House Debates Criminalising Late Payment, Underpayment of Emoluments


Damilola Oyedele in Abuja

The House of Representatives wednesday briefly debated a bill seeking to criminalise the late payment and non-payment of wages and emoluments either by private or public sector employers.

Named: ‘A Bill for an Act to Prohibition of Late Payment, Non-Payment and Underpayment of Workers’ Wages, Pensions and other Emoluments in Nigeria and Prescribe Penalties for Violations and other related matters,” was stepped down to be reconsidered at a later date.

Sponsor of the bill, Majority Leader, Hon. Femi Gbajabiamila, lamented that the reports on workers being owed for months on end, has dominated the media in Nigeria.

He argued that non-payment of salaries and emoluments amounts to infringement of fundamental human rights.

“It infringes on the right to life which is determined by the quality of that life, it infringes on the right to dignity because the person goes begging from neighbours, family and friends to feed his children,” he said.

Gbajabiamila added that such workers are denied access to health care and denied the wherewithal to acquire property.

“It builds resentment. You cannot tell a child who sees the effects of his parents not being paid, to be patriotic. It encourages criminality, if we talk about security, we must talk about prompt payment of salaries,” he said.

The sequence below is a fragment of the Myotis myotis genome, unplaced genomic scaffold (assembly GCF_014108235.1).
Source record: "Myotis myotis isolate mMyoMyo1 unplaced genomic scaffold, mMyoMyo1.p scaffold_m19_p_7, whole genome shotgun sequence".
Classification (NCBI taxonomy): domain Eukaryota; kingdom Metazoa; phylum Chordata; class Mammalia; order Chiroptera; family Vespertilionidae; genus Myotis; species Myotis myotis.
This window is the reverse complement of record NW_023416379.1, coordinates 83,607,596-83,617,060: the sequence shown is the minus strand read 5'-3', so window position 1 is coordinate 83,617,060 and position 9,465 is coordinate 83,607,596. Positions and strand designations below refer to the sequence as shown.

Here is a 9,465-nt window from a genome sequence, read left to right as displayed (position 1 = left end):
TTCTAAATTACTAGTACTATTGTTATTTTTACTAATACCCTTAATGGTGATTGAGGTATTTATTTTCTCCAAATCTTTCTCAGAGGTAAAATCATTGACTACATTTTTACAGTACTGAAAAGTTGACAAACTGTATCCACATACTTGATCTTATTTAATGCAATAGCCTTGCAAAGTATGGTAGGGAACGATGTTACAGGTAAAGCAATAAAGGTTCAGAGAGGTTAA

Gbajabiamila however had to step down the bill as mounting opposition became evident among the lawmakers.

Hon. Linus Okorie, who spoke immediately after the Majority Leader, said most of the provisions of the bill, are contained in the Minimum Aage Act.

The Chairman, Committee on Rules and Business, Hon. Orkev Jev agreed with Okorie.
He suggested that the inadequacies of the Minimum Wage Act contained in Gbajabiamila’s bill, can be provided for, by an amendment to the existing Act.
“If there is need for some of the interventions in the bill, then we should amend the Minimum Wage Act,” Jev said.

As the debate continued, several lawmakers were observed conferring with Gbajabiamila, who insisted that the bill was not about the Minimum Wage, but of emoluments generally.
Speaker Yakubu Dogara subtly urged the leader to step down the bill, to correct any perceived loopholes.

Gbajabiamila withdrew the bill, and on a light note, expressed his intention to include the ‘main opposers’ as co-sponsors, when it is re-presented.

THISDAY however gathered that the opposition to the bill and murmurings while Gbajabiamila was presenting the lead debate may not be unconnected to his vehement opposition to the immunity proposal for presiding officers of the National Assembly, which caused a rowdy session at plenary on Tuesday.

“Besides that, it will be a disgrace for a bill sponsored by the Leader of the House to be killed,” a lawmaker told THISDAY off record.